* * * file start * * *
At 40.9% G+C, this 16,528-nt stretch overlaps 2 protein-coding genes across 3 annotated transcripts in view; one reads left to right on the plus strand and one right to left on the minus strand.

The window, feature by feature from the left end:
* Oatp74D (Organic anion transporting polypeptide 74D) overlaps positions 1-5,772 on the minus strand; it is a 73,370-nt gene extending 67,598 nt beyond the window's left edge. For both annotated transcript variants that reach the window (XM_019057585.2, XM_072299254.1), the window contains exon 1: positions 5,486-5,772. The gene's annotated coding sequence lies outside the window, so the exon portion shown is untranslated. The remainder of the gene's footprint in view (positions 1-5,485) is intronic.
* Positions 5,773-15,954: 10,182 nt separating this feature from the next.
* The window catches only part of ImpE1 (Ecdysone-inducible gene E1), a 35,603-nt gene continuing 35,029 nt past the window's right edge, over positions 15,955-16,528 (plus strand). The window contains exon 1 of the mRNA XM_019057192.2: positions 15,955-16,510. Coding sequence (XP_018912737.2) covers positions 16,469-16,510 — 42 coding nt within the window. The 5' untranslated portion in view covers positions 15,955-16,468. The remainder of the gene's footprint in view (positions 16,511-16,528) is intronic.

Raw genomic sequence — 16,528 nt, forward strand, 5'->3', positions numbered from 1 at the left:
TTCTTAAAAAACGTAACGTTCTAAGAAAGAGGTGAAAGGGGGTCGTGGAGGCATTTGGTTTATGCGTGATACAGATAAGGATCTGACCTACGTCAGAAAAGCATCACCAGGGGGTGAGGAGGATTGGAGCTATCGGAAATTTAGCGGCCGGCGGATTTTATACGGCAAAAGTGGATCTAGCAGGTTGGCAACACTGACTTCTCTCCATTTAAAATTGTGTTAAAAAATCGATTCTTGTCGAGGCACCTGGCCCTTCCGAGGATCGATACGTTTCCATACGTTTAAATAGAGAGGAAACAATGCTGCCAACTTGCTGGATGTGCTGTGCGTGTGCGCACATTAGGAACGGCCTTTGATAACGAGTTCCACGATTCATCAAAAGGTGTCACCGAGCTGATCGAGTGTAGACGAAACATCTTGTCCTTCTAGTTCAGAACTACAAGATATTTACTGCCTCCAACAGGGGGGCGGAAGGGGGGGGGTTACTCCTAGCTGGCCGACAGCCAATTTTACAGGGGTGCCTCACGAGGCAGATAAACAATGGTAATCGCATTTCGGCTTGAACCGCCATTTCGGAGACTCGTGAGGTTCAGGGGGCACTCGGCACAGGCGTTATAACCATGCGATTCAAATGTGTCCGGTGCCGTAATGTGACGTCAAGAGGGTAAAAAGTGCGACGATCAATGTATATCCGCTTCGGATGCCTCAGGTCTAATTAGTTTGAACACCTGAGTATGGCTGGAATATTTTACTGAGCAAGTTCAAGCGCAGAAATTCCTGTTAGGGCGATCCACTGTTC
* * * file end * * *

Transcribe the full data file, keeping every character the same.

At 40.9% G+C, this 16,528-nt stretch overlaps 2 protein-coding genes across 3 annotated transcripts in view; one reads left to right on the plus strand and one right to left on the minus strand.

The window, feature by feature from the left end:
* Oatp74D (Organic anion transporting polypeptide 74D) overlaps positions 1-5,772 on the minus strand; it is a 73,370-nt gene extending 67,598 nt beyond the window's left edge. For both annotated transcript variants that reach the window (XM_019057585.2, XM_072299254.1), the window contains exon 1: positions 5,486-5,772. The gene's annotated coding sequence lies outside the window, so the exon portion shown is untranslated. The remainder of the gene's footprint in view (positions 1-5,485) is intronic.
* Positions 5,773-15,954: 10,182 nt separating this feature from the next.
* The window catches only part of ImpE1 (Ecdysone-inducible gene E1), a 35,603-nt gene continuing 35,029 nt past the window's right edge, over positions 15,955-16,528 (plus strand). The window contains exon 1 of the mRNA XM_019057192.2: positions 15,955-16,510. Coding sequence (XP_018912737.2) covers positions 16,469-16,510 — 42 coding nt within the window. The 5' untranslated portion in view covers positions 15,955-16,468. The remainder of the gene's footprint in view (positions 16,511-16,528) is intronic.

Raw genomic sequence — 16,528 nt, forward strand, 5'->3', positions numbered from 1 at the left:
TTCTTAAAAAACGTAACGTTCTAAGAAAGAGGTGAAAGGGGGTCGTGGAGGCATTTGGTTTATGCGTGATACAGATAAGGATCTGACCTACGTCAGAAAAGCATCACCAGGGGGTGAGGAGGATTGGAGCTATCGGAAATTTAGCGGCCGGCGGATTTTATACGGCAAAAGTGGATCTAGCAGGTTGGCAACACTGACTTCTCTCCATTTAAAATTGTGTTAAAAAATCGATTCTTGTCGAGGCACCTGGCCCTTCCGAGGATCGATACGTTTCCATACGTTTAAATAGAGAGGAAACAATGCTGCCAACTTGCTGGATGTGCTGTGCGTGTGCGCACATTAGGAACGGCCTTTGATAACGAGTTCCACGATTCATCAAAAGGTGTCACCGAGCTGATCGAGTGTAGACGAAACATCTTGTCCTTCTAGTTCAGAACTACAAGATATTTACTGCCTCCAACAGGGGGGCGGAAGGGGGGGGGTTACTCCTAGCTGGCCGACAGCCAATTTTACAGGGGTGCCTCACGAGGCAGATAAACAATGGTAATCGCATTTCGGCTTGAACCGCCATTTCGGAGACTCGTGAGGTTCAGGGGGCACTCGGCACAGGCGTTATAACCATGCGATTCAAATGTGTCCGGTGCCGTAATGTGACGTCAAGAGGGTAAAAAGTGCGACGATCAATGTATATCCGCTTCGGATGCCTCAGGTCTAATTAGTTTGAACACCTGAGTATGGCTGGAATATTTTACTGAGCAAGTTCAAGCGCAGAAATTCCTGTTAGGGCGATCCACTGTTC